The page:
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Making Exercise Easier If You’ve Got A Large Chest

Friends working out together
There's one major reason why women skip workouts that’s often overlooked. And it’s due to the size of their breasts.

There are lots of reasons why people skip their planned workouts. From feeling “too tired” (56% of people) to the weather outside being “too bad” (28% of people), there’s no shortage of excuses when it comes to finding creative ways to get out of working out, according to a survey.

However, there’s one major reason why women skip workouts that’s often overlooked. And it’s due to the size of their breasts. Researchers have found that “breasts were the fourth biggest barrier for women when it came to exercise, only after energy, time, and health.”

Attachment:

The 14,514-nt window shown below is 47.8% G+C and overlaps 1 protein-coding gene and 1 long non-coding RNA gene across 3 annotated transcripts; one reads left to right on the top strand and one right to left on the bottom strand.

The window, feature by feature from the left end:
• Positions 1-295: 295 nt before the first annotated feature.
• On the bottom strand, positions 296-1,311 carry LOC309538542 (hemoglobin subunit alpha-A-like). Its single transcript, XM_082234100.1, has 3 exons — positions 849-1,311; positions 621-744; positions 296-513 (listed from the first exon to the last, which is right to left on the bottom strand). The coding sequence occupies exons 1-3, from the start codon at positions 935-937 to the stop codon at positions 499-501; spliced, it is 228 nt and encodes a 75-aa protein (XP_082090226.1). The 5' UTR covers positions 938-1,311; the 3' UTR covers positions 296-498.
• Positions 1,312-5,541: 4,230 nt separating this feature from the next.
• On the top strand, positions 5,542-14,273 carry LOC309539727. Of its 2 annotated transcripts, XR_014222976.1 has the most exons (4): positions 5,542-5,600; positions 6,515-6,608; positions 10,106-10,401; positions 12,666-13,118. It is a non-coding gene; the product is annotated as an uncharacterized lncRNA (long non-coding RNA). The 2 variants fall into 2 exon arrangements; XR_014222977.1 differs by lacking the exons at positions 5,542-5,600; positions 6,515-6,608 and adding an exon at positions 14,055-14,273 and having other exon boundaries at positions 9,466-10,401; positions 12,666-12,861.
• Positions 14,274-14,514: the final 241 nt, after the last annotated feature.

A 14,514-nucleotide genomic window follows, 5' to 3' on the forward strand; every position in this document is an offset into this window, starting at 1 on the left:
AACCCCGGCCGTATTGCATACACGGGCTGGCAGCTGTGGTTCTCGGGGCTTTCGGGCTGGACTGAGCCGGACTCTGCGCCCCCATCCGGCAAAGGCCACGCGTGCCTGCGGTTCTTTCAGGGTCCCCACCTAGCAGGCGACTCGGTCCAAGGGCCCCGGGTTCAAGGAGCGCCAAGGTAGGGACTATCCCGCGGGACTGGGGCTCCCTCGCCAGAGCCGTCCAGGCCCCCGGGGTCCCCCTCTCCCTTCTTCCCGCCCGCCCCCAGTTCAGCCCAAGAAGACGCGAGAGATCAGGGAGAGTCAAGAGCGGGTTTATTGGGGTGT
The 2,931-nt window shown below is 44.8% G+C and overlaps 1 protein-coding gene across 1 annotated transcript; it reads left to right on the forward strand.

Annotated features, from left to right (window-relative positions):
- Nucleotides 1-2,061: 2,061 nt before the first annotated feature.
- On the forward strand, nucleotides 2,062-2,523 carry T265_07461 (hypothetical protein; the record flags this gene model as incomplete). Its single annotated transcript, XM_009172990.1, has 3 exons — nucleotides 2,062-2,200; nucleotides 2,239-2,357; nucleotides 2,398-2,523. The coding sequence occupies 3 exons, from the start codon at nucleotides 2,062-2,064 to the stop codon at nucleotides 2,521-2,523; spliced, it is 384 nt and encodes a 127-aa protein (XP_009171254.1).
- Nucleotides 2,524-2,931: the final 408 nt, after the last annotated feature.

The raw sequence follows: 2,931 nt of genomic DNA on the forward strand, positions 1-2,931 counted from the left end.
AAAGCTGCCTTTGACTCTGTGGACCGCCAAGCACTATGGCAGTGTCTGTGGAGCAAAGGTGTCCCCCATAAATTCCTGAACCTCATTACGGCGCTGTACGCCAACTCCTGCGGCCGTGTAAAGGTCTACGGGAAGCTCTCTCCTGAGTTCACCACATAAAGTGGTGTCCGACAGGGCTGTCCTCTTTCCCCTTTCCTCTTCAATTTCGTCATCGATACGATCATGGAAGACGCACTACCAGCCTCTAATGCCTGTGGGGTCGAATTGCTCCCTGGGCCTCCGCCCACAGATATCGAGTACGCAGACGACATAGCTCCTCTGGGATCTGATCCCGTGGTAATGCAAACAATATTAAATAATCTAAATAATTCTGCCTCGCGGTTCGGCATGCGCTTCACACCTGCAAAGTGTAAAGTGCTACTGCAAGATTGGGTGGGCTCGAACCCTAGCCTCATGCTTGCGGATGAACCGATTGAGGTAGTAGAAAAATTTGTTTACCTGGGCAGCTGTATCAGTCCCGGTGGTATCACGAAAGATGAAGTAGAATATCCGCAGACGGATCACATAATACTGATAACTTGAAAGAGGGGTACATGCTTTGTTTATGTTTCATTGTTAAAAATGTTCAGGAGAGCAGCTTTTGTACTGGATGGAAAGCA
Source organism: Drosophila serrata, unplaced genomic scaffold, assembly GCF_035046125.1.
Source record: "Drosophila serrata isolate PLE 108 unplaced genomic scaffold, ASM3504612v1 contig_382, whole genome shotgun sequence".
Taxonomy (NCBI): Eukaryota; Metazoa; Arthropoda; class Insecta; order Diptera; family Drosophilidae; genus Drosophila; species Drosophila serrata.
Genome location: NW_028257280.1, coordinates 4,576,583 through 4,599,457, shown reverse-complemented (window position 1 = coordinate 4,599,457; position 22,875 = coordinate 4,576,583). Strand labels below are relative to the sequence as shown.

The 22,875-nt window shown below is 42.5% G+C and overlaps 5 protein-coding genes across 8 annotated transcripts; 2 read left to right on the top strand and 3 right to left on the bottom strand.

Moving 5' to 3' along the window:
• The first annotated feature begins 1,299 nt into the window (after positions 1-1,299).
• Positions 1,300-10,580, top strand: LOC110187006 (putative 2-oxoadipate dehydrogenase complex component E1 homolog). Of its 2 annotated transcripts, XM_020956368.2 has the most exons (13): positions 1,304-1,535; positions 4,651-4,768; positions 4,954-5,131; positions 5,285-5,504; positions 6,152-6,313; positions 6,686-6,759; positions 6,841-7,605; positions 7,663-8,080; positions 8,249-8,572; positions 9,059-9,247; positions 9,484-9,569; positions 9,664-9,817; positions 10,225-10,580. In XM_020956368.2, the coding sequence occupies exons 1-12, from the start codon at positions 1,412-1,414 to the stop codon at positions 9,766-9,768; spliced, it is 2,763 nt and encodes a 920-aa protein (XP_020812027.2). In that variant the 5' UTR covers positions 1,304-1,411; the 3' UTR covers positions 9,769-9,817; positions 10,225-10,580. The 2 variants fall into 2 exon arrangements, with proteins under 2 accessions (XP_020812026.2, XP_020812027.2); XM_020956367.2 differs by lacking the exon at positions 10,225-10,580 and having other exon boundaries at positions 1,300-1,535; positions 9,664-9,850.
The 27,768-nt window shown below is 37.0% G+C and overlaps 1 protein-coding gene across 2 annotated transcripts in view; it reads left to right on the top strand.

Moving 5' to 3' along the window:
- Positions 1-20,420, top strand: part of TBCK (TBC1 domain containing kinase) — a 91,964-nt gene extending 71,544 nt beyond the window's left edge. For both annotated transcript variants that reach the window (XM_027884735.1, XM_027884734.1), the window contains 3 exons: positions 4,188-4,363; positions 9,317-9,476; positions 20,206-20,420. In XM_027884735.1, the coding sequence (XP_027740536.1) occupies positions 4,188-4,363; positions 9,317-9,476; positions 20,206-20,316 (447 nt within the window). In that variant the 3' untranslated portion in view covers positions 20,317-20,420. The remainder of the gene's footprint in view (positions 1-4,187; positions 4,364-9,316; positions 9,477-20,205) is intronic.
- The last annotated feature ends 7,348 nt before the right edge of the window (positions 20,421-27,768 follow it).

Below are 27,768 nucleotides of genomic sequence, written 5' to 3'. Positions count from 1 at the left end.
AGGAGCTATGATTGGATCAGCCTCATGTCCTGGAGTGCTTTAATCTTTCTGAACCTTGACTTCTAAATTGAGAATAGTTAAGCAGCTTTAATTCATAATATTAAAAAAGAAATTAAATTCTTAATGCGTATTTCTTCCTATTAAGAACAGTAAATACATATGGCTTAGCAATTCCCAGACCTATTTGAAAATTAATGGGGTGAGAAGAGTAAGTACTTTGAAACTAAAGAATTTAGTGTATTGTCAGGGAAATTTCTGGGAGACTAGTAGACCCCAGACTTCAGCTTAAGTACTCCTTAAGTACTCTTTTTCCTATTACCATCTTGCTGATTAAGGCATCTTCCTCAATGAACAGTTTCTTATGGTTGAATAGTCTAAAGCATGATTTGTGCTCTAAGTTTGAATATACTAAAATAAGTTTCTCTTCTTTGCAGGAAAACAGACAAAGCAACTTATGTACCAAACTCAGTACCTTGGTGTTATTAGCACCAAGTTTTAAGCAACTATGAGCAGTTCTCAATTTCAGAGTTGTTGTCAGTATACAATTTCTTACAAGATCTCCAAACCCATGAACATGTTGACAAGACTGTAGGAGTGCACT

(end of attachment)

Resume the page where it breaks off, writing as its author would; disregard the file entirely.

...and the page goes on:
Problems With Exercising When You Have A Large Chest

Out of 1,500 women surveyed with a cup size D and above, “60% honestly admitted that at some point in their lives they felt that they couldn’t take part in exercise or sport because of their boobs.”

This makes a lot of sense, especially after a study, “The experience of breast pain (mastalgia) in female runners of the 2012 London Marathon and its effect on exercise behavior,” concluded that, “Mastalgia was experienced by a third of marathon runners and was found to be related to breast size which has previously been unreported.”

Meanwhile, another study, “Does breast size affect how women participate in physical activity?” found that participants with large breasts participated in less vigorous-intensity physical activity compared to participants with small and medium breasts.